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Sep 16 2012

Why I am an atheist – JB

I’m an anti-theist.  I used to be an atheist but I realized that it did not describe my true feelings.  And let’s face it somewhere between theist, atheist, and anti-theist it’s all about your belief system.  I grew up Mormon in the deep south.  My family are multi-generational Mormons active in both their faith and church leadership.  I left my religion at the age of 18 as I watched friends of mine coming back off their missions.  Young men and women who had been brainwashed and inculcated into the hyperbolic microcosm that is the mormon religion.

Upon leaving my parents faith I wandered randomly through different belief systems.  Anything from New Age Wicca to Judaism were up for exploration.  I read Alister Crowley and Confucius.  All of them were fun.  The more bizarre they were the more time I seemed to spend exploring them.  But all of them were lacking.  None seemed to be based in reality.

I love science.  I have since my mother loaned me her college astronomy textbook at 7 years old.  Despite her faith she studied to be a secondary science teacher.  At BYU they have a very effective method of allocating faith and studies for people.  I read National Geographics with rabid fascination.  I was disciplined for reading science books at the school library that were ‘beyond my level’.  I loved the tangible nature of the scientific method and the amazing discoveries about our universe.

Over time I came to reject the variety of belief systems I ran across.  They all seemed to have similar issues and some unique ones.  They were a cult combination of fantasy and heresy.  The people that belonged to them rarely behaved in the pattern proscribed by the scripture they followed.  Or if they did it got even more bizarre.  They hated outsiders with valid questions.  And eventually I was left with atheism.  

It wasn’t hard to come to.  I already had a malicious attitude towards my parents faith.  I just broadened the scope as I began to realize how little difference there was between any of them.  They all were lost.  Fantastical stories that were so human-centric as to just be ridiculous.  Science has shown us much of the universe we live in and there just was no place for god, shiva, etc.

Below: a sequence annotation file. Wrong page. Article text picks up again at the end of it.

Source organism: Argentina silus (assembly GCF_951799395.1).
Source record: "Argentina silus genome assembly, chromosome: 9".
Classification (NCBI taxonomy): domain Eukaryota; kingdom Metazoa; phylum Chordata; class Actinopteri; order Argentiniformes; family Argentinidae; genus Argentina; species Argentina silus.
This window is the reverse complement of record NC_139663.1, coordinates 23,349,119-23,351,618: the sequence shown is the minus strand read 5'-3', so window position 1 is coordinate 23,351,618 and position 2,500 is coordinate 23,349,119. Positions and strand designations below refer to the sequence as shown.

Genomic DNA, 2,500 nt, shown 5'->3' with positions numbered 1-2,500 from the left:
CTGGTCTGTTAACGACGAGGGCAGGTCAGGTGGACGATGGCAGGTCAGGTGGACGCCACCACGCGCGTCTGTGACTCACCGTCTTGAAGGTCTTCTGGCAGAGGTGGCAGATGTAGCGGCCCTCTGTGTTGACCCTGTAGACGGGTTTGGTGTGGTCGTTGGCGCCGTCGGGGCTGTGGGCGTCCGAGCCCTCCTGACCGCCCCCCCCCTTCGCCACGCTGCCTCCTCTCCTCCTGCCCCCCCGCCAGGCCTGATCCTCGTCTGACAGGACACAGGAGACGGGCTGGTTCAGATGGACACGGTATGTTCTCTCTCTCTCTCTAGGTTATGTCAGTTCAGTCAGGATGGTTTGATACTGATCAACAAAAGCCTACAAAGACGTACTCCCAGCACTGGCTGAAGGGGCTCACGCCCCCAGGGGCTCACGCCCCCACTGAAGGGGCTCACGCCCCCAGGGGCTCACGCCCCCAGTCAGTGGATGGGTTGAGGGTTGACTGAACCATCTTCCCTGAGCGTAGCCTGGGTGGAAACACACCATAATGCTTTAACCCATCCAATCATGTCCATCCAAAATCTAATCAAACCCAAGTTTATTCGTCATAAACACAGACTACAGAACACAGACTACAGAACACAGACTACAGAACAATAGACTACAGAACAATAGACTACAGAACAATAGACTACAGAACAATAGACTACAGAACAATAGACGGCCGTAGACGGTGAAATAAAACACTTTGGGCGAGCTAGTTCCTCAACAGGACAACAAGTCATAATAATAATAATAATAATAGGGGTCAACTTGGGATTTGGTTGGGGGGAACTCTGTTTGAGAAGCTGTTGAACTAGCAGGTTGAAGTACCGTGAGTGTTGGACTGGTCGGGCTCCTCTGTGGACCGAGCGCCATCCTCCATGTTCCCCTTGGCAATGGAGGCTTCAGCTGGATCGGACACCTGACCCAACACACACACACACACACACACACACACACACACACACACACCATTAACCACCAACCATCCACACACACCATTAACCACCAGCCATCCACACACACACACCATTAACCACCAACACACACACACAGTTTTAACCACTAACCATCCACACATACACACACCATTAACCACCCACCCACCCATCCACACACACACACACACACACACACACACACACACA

But recently I’ve moved beyond my atheism.  Or maybe it has grown to a broader concept of the state of humanity.  It came to me while reading buddhist scripture and the yoga sutras.  I know, a strange place to find yourself when coming to these types of conclusions.  However, while reading this monastic literature I came across the concept of science. The people writing these documents in antiquity start their writings with descriptions of science of experience, logic, reasoning.  Why would they use such a words when they were practicing these ancient religions?  How is that the yoga sutras of Patanjali written millennia ago would describe the practice of ascetic yoga as ‘the science of the mind’.  Or the Dali Lama would describe logic based analysis of reality as the basis for a meditative practice.  These were some of our early critical thinkers I realized.  They were practicing in a world view that had not yet developed the instrumentation required for great scientific discovery.  But their desire was the same.  Reality, science, the human experience needed to be realized without dogmatic belief systems but with a fundamental practice.

And so I finally crossed from atheism to anti-theism.  I believe that religion is wrong.  Wrong for every reason.  Wrong for humanity.  Wrong for our future.  Any time a single human gives up their capacity for critical thinking to worship or obsesses we all lose.  We lose their their contribution to our innate humanity.  Their ability to be a part of a critically thinking community.

Therefore I believe that any theistic belief system is a negative impact on humanity.  Only by releasing ourselves to think critically can we improve ourselves.  Only by questioning and re-questioning will the answers become apparent.  Through this path, letting go of our structured belief systems, and testing them to break and transfigure will our true humanity reveal it’s place in the universe.

Think critically, test often, and enjoy the results.

JB

5 comments

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  1. 1
    jackdaw

    Perhaps you might consider making your position really clear, and stronger. As in religion delenda est. It’s the view that I have reached.

  2. 2
    generallerong

    My fave parts:

    “I believe that religion is wrong. Wrong for every reason. Wrong for humanity. Wrong for our future. Any time a single human gives up their capacity for critical thinking to worship or obsesses we all lose. We lose their their contribution to our innate humanity. Their ability to be a part of a critically thinking community.

    “Think critically, test often, and enjoy the results.”

  3. 3
    chrisv

    Beautifully stated. I’m in your corner.

  4. 4
    echidna

    I’m with you. To make allowances for religion, it is necessary to allow a fundamental contradiction into your reasoning. Religion introduces false axioms, and forbids questioning of them.

    Insidious.

  5. 5
    robster

    The muzzies are going mad(der)over a Youtube video that pisses them off because it’s probably true. Apart from being a constant source of amusement, can anyone think of anything offered by faith in silly nonsense that could be called positive? No, thought not.

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